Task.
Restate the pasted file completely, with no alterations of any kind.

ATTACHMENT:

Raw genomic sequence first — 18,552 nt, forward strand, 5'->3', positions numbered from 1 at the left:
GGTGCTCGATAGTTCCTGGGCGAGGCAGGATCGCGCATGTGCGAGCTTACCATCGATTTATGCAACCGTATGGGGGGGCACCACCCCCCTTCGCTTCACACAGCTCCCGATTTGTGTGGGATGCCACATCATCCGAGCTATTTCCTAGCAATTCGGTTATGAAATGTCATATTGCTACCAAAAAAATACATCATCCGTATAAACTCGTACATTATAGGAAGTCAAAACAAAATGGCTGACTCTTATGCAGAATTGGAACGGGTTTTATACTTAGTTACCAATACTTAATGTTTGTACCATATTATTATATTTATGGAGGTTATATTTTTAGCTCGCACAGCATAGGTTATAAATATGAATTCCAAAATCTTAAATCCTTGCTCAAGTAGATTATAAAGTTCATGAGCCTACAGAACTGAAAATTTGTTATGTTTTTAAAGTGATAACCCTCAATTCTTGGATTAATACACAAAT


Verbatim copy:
Raw genomic sequence first — 18,552 nt, forward strand, 5'->3', positions numbered from 1 at the left:
GGTGCTCGATAGTTCCTGGGCGAGGCAGGATCGCGCATGTGCGAGCTTACCATCGATTTATGCAACCGTATGGGGGGGCACCACCCCCCTTCGCTTCACACAGCTCCCGATTTGTGTGGGATGCCACATCATCCGAGCTATTTCCTAGCAATTCGGTTATGAAATGTCATATTGCTACCAAAAAAATACATCATCCGTATAAACTCGTACATTATAGGAAGTCAAAACAAAATGGCTGACTCTTATGCAGAATTGGAACGGGTTTTATACTTAGTTACCAATACTTAATGTTTGTACCATATTATTATATTTATGGAGGTTATATTTTTAGCTCGCACAGCATAGGTTATAAATATGAATTCCAAAATCTTAAATCCTTGCTCAAGTAGATTATAAAGTTCATGAGCCTACAGAACTGAAAATTTGTTATGTTTTTAAAGTGATAACCCTCAATTCTTGGATTAATACACAAAT